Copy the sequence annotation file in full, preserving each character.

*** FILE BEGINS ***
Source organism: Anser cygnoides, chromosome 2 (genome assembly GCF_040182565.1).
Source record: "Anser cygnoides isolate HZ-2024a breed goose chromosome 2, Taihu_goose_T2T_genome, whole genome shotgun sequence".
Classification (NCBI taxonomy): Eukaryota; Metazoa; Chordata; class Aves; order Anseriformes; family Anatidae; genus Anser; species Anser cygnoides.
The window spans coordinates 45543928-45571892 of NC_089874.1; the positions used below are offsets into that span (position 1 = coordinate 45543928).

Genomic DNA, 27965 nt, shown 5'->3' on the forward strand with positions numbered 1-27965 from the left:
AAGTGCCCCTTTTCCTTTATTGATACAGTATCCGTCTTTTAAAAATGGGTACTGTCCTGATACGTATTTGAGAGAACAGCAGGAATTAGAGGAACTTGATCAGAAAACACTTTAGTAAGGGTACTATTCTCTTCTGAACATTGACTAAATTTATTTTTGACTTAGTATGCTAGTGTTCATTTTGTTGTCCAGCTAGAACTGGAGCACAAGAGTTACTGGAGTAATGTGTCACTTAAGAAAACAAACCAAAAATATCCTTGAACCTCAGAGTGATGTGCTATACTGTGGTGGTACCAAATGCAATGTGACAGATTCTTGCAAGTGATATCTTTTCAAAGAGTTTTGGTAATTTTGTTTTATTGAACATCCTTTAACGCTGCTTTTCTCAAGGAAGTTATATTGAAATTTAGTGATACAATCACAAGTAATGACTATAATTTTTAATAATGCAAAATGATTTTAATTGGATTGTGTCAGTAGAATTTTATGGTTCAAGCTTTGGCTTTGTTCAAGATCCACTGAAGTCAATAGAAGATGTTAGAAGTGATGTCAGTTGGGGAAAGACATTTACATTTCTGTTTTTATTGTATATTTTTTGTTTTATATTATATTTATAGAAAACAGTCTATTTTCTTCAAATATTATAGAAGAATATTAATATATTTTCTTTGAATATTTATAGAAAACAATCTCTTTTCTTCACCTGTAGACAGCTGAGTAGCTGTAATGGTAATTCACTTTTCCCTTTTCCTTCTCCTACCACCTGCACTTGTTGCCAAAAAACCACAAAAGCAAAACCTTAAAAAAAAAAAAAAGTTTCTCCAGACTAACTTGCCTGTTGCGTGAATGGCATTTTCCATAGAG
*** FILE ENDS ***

Source organism: Anser cygnoides, chromosome 2 (genome assembly GCF_040182565.1).
Source record: "Anser cygnoides isolate HZ-2024a breed goose chromosome 2, Taihu_goose_T2T_genome, whole genome shotgun sequence".
Classification (NCBI taxonomy): Eukaryota; Metazoa; Chordata; class Aves; order Anseriformes; family Anatidae; genus Anser; species Anser cygnoides.
The window spans coordinates 45543928-45571892 of NC_089874.1; the positions used below are offsets into that span (position 1 = coordinate 45543928).

Genomic DNA, 27965 nt, shown 5'->3' on the forward strand with positions numbered 1-27965 from the left:
AAGTGCCCCTTTTCCTTTATTGATACAGTATCCGTCTTTTAAAAATGGGTACTGTCCTGATACGTATTTGAGAGAACAGCAGGAATTAGAGGAACTTGATCAGAAAACACTTTAGTAAGGGTACTATTCTCTTCTGAACATTGACTAAATTTATTTTTGACTTAGTATGCTAGTGTTCATTTTGTTGTCCAGCTAGAACTGGAGCACAAGAGTTACTGGAGTAATGTGTCACTTAAGAAAACAAACCAAAAATATCCTTGAACCTCAGAGTGATGTGCTATACTGTGGTGGTACCAAATGCAATGTGACAGATTCTTGCAAGTGATATCTTTTCAAAGAGTTTTGGTAATTTTGTTTTATTGAACATCCTTTAACGCTGCTTTTCTCAAGGAAGTTATATTGAAATTTAGTGATACAATCACAAGTAATGACTATAATTTTTAATAATGCAAAATGATTTTAATTGGATTGTGTCAGTAGAATTTTATGGTTCAAGCTTTGGCTTTGTTCAAGATCCACTGAAGTCAATAGAAGATGTTAGAAGTGATGTCAGTTGGGGAAAGACATTTACATTTCTGTTTTTATTGTATATTTTTTGTTTTATATTATATTTATAGAAAACAGTCTATTTTCTTCAAATATTATAGAAGAATATTAATATATTTTCTTTGAATATTTATAGAAAACAATCTCTTTTCTTCACCTGTAGACAGCTGAGTAGCTGTAATGGTAATTCACTTTTCCCTTTTCCTTCTCCTACCACCTGCACTTGTTGCCAAAAAACCACAAAAGCAAAACCTTAAAAAAAAAAAAAAGTTTCTCCAGACTAACTTGCCTGTTGCGTGAATGGCATTTTCCATAGAG